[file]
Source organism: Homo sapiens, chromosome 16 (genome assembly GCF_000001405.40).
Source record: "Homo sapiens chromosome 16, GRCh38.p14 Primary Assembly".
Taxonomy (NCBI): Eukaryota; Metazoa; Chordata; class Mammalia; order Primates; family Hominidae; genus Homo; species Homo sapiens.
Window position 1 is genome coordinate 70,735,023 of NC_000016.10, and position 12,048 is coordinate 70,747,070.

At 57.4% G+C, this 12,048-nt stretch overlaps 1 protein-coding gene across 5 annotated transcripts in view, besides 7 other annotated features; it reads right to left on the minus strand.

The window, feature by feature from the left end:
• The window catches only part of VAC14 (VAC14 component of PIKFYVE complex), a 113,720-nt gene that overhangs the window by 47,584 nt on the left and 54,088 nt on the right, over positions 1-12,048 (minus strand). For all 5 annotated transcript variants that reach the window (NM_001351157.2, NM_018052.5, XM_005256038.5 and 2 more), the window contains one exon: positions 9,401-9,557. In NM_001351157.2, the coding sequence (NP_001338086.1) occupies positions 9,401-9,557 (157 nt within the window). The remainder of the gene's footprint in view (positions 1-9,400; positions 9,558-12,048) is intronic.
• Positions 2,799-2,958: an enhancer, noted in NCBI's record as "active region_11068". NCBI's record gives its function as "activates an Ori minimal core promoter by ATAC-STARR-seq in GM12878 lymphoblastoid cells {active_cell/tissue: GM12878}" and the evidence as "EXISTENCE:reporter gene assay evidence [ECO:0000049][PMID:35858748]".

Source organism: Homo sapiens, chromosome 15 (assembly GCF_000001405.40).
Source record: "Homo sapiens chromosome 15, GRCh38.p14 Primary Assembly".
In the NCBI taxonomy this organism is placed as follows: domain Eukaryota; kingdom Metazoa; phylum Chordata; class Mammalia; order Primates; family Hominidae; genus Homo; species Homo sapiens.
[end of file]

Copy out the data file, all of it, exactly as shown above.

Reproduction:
Source organism: Homo sapiens, chromosome 16 (genome assembly GCF_000001405.40).
Source record: "Homo sapiens chromosome 16, GRCh38.p14 Primary Assembly".
Taxonomy (NCBI): Eukaryota; Metazoa; Chordata; class Mammalia; order Primates; family Hominidae; genus Homo; species Homo sapiens.
Window position 1 is genome coordinate 70,735,023 of NC_000016.10, and position 12,048 is coordinate 70,747,070.

At 57.4% G+C, this 12,048-nt stretch overlaps 1 protein-coding gene across 5 annotated transcripts in view, besides 7 other annotated features; it reads right to left on the minus strand.

The window, feature by feature from the left end:
• The window catches only part of VAC14 (VAC14 component of PIKFYVE complex), a 113,720-nt gene that overhangs the window by 47,584 nt on the left and 54,088 nt on the right, over positions 1-12,048 (minus strand). For all 5 annotated transcript variants that reach the window (NM_001351157.2, NM_018052.5, XM_005256038.5 and 2 more), the window contains one exon: positions 9,401-9,557. In NM_001351157.2, the coding sequence (NP_001338086.1) occupies positions 9,401-9,557 (157 nt within the window). The remainder of the gene's footprint in view (positions 1-9,400; positions 9,558-12,048) is intronic.
• Positions 2,799-2,958: an enhancer, noted in NCBI's record as "active region_11068". NCBI's record gives its function as "activates an Ori minimal core promoter by ATAC-STARR-seq in GM12878 lymphoblastoid cells {active_cell/tissue: GM12878}" and the evidence as "EXISTENCE:reporter gene assay evidence [ECO:0000049][PMID:35858748]".

Source organism: Homo sapiens, chromosome 15 (assembly GCF_000001405.40).
Source record: "Homo sapiens chromosome 15, GRCh38.p14 Primary Assembly".
In the NCBI taxonomy this organism is placed as follows: domain Eukaryota; kingdom Metazoa; phylum Chordata; class Mammalia; order Primates; family Hominidae; genus Homo; species Homo sapiens.